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Does there exist a non trivial function $f:\mathbb{R}\to\mathbb{R}$ such that $f^{-1}(x)=\frac{1}{f(x)}$ ?

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  • $\begingroup$ Yeah !! Also the one which @Nilan gave $\endgroup$ – Hirak Aug 14 '14 at 9:58
  • $\begingroup$ That's trivial... $\endgroup$ – Shakespeare Aug 14 '14 at 9:59
  • $\begingroup$ @Nilan what would be the functional inverse of that function. would the inverse even be a function? $\endgroup$ – cirpis Aug 14 '14 at 10:03
  • $\begingroup$ it's not invertible $\endgroup$ – Shakespeare Aug 14 '14 at 10:06
  • $\begingroup$ Yes! you are right. $\endgroup$ – Bumblebee Aug 14 '14 at 10:07
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At least the functional equation can't hold for every $x \in \mathbb{R}$. Note that plugging in $x = 0$ implies $$ f^{-1}(0) = \frac{1}{f(0)} \Rightarrow 0 = f\left(\frac{1}{f(0)}\right) $$ so in particular $f$ attains value $0$ for some $c \in \mathbb{R}$. But now $$ f^{-1}(c) = \frac{1}{f(c)} = \frac{1}{0}, $$ so there is no such function.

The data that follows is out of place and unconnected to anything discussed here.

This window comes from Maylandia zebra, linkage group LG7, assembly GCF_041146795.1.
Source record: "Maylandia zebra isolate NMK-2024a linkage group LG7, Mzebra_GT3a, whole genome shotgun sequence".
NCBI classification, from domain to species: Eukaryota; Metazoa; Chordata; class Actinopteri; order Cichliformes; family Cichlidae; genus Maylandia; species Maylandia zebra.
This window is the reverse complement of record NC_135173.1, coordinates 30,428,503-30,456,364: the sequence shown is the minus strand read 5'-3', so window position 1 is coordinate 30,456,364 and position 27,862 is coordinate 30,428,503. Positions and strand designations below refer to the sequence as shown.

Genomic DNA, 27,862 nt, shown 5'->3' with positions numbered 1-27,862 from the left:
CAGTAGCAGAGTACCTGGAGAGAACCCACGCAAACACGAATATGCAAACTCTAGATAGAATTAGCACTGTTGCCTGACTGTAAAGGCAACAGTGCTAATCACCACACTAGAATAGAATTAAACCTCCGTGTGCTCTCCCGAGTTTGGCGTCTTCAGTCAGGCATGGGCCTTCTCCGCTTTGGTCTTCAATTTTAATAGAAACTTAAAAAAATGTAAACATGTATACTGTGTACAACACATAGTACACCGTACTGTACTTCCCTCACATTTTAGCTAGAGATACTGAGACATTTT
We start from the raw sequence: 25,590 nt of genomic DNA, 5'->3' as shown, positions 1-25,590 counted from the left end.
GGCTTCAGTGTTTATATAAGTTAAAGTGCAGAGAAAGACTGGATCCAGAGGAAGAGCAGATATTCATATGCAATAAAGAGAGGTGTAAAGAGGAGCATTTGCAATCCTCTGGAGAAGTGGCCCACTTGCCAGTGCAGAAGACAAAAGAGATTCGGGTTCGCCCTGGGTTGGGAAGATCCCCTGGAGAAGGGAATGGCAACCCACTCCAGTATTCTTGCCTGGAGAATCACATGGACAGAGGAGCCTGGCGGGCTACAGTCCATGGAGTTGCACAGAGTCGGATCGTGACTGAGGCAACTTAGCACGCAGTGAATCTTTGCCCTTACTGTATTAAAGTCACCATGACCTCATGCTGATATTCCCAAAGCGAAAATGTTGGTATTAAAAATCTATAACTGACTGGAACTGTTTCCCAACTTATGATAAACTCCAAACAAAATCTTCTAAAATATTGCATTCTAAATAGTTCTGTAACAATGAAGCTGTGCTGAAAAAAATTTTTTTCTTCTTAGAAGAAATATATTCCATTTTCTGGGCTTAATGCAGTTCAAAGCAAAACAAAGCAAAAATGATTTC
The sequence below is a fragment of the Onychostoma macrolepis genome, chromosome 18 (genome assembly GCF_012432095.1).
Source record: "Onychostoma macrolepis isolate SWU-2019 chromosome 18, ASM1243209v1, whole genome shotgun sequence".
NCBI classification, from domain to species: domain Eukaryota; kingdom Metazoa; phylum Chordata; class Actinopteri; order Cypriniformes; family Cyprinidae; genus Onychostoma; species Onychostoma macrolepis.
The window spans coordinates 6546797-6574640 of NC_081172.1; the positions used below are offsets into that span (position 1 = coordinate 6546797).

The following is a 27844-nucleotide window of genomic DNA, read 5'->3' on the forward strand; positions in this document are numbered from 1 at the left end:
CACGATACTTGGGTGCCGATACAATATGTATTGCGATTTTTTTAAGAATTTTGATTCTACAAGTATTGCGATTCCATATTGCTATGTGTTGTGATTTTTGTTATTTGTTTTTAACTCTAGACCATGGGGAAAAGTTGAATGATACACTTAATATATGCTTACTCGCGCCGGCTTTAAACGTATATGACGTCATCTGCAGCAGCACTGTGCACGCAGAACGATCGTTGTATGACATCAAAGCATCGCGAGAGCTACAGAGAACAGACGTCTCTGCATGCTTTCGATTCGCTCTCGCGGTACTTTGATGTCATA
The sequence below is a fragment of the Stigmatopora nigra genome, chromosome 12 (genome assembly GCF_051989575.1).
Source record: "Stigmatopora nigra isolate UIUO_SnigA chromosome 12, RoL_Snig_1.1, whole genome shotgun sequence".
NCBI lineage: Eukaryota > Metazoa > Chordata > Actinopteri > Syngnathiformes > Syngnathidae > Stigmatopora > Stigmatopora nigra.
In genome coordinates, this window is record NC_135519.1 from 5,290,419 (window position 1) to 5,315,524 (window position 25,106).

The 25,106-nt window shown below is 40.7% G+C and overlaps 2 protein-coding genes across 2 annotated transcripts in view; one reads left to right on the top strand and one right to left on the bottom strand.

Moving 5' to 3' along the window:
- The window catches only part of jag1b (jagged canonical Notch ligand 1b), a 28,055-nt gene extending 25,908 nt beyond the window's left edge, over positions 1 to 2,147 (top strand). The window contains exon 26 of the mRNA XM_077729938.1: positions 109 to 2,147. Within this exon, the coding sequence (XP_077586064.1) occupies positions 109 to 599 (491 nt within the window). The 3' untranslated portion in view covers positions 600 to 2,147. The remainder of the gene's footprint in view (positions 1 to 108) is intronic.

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Suppose $f$ continuous. Then $f$, being invertible, is increasing or decreasing. If it is increasing, $f^{-1}(x)$ is increasing, while $[f(x)]^{-1}$ is decreasing. If it is decreasing, $f^{-1}(x)$ is decreasing, while $[f(x)]^{-1}$ is increasing. So there exists no solution among continuous functions. In fact, any solution would have to be everywhere discontinuous, or continuous at only a finite set of points.

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